Rowley defends Jindal: PNM doing best for Trinidad and Tobago’s future

The content originally appeared on: Trinidad and Tobago Newsday

Prime Minister Rowley at the PNM’s Breakfast with the PM event at the Hyatt Regency, Port of Spain, on June 26. – Photo courtesy Dr Rowley

THE Prime Minister on June 26 defended the visit to TT of Indian steel and energy magnate Naveen Jindal – with a possible interest in buying the Pointe-a-Pierre refinery – after opposition complaints the businessman was facing bribery charges in India.

Dr Rowley was addressing a Breakfast with the Prime Minister event at the Hyatt Regency, Port of Spain, held as a fundraiser for the ruling People’s National Movement (PNM) and attended by businessmen, MPs, councillors and visiting Indian businessmen.

He justified mothballing the refinery as it was a liability that could have bankrupted the country and then poured scorn on a local offer made whereby the government was asked to provide funding for the purchase.

Rowley then thanked TT diplomats in Ghana for publicising the Pointe-a-Pierre refinery among Ghanaian businessmen, and TT diplomats in India for helping introduce Jindal to TT.

“But there seems to be an attempt to dissuade foreigners from investing in TT. Interestingly enough, it is coming from the same people who would say from time to time, ‘There is not enough foreign direct investment.’

“Lo and behold, we now have the potential for direct foreign investment from people who want to invest abroad and who are investing abroad – and we are saying, ‘If you are investing in Oman and Qatar and Dubai and Spain, wherever you are, consider TT’ – and that seems to be upsetting some people.”

He said the party was accustomed to such criticism and would not be dissuaded.

“There has not been a single initiative in this country of any consequence that has been advanced by the PNM which was not resisted by a faction of the population.”

The PM said all his government’s efforts to secure the country’s well-being were to give the country’s children and grandchildren a future.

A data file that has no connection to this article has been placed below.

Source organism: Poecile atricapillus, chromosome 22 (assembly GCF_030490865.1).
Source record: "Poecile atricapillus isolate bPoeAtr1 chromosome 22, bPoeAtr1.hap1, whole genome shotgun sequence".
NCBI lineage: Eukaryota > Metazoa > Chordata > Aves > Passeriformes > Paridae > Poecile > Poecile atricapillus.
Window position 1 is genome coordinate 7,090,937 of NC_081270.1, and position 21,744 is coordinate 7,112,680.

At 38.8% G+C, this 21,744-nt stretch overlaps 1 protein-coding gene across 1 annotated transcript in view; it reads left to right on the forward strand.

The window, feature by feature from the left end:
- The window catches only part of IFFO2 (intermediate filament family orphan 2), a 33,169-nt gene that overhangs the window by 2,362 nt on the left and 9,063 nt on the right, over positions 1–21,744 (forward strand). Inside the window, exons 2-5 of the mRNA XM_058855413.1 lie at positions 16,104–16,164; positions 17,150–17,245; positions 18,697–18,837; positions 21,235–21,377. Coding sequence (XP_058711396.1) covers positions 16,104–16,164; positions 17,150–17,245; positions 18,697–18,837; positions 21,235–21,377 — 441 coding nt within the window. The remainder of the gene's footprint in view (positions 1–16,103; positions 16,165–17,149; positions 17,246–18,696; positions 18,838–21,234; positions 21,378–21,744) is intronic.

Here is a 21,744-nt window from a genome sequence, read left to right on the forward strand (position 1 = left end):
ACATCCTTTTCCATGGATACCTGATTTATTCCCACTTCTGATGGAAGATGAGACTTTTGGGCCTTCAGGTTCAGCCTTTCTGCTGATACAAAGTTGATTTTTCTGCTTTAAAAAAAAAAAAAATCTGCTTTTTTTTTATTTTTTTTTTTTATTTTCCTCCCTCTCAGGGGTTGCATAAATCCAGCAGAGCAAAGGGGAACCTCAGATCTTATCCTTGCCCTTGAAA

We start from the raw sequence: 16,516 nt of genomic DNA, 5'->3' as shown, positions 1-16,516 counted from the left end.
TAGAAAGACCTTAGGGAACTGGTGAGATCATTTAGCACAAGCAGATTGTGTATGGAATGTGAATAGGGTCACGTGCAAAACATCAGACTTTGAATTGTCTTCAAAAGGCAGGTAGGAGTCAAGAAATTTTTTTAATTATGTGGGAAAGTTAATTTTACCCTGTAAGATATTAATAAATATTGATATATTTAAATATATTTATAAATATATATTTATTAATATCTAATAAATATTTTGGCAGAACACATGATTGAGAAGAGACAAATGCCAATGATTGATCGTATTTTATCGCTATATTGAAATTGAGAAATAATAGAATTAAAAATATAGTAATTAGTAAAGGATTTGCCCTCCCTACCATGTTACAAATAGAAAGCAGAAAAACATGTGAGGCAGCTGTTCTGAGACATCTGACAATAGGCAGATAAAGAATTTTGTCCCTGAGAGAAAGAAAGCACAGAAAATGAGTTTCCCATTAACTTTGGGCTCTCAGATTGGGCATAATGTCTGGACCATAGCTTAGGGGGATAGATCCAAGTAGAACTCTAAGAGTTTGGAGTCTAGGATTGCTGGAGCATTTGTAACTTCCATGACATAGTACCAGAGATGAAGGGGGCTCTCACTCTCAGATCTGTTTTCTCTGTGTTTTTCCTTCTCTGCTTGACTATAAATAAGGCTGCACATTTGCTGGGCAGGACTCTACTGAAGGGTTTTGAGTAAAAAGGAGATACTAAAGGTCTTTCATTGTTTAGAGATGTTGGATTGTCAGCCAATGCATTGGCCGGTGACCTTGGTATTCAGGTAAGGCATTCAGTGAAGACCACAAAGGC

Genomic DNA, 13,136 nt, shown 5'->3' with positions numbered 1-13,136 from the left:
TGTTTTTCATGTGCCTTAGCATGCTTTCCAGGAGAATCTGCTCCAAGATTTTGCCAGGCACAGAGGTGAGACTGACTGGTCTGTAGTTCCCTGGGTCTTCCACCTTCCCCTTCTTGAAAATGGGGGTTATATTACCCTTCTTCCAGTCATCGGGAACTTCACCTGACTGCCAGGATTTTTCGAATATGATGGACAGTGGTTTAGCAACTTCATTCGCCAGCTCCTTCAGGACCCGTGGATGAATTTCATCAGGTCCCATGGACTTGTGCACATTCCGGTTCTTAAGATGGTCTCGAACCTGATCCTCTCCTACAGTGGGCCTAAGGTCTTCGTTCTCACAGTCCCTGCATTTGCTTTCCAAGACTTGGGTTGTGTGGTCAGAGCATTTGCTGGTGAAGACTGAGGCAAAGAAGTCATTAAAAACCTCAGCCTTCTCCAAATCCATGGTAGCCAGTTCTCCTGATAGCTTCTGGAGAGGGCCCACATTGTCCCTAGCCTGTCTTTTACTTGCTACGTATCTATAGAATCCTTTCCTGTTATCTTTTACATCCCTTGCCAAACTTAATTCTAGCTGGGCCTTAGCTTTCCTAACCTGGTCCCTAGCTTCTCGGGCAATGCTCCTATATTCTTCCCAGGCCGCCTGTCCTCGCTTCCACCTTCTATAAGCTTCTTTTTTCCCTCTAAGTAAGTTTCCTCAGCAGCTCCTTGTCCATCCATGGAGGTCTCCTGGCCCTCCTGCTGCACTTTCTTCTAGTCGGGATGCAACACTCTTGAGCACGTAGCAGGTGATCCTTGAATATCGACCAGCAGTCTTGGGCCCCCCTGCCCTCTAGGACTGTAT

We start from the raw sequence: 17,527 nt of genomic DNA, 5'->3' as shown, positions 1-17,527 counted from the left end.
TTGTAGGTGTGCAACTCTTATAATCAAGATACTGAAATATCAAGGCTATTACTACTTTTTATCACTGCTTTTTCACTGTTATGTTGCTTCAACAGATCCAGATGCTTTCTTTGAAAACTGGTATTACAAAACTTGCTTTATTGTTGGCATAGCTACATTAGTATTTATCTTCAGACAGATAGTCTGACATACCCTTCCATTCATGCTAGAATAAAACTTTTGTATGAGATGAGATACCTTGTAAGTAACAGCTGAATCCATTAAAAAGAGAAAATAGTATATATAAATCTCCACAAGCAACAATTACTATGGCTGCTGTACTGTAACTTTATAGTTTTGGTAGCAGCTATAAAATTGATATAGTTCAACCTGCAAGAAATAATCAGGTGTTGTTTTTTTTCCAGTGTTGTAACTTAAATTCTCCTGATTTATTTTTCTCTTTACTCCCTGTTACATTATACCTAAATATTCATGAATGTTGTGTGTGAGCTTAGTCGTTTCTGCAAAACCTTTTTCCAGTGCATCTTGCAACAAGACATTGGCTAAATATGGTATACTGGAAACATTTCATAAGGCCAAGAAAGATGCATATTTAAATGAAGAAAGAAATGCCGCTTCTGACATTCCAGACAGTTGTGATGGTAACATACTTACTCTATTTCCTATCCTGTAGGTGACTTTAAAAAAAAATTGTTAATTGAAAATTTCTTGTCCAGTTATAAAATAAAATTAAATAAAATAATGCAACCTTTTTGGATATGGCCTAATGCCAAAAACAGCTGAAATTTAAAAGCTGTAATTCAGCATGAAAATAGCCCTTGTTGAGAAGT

“It is not about us but who comes after us.”

He said proposals by others to reopen Caroni (1975) Ltd and the refinery and to “meet every social demand that was made” could not be serious conversations.

“Improved governance is a willingness to do all the difficult things for the benefit of the wider national community.”

Earlier, he said many people in TT take many things for granted, but said to run TT required much vision.

The PM rejected the idea of devaluation – despite the urgings of the International Monetary Fund (IMF) – saying it would make everything more expensive.

“It is not the role of government to create hardship for the people. The role is to give people a chance to survive.”

Rowley touched on government initiatives in the energy sector. He said the Atlantic LNG arrangement had been renegotiated by way of shareholding and the price paid for gas exports. He said under a new formula negotiated, TT would not be shackled to the Henry Hub price of natural gas – referring to a hub of natural gas pipelines in Louisiana – but rather, LNG earnings would also be based on prices fetched at markets in Asia and Europe.

He lamented that some individuals in TT were hoping TT failed in creating arrangements to market Venezuelan gas. Saying Venezuela had taken the novel step of letting TT exploit gas from the Manatee gas field, which is linked to Venezuela’s Loran field, he said, “Manatee gas will be on its way. Isn’t that progress?”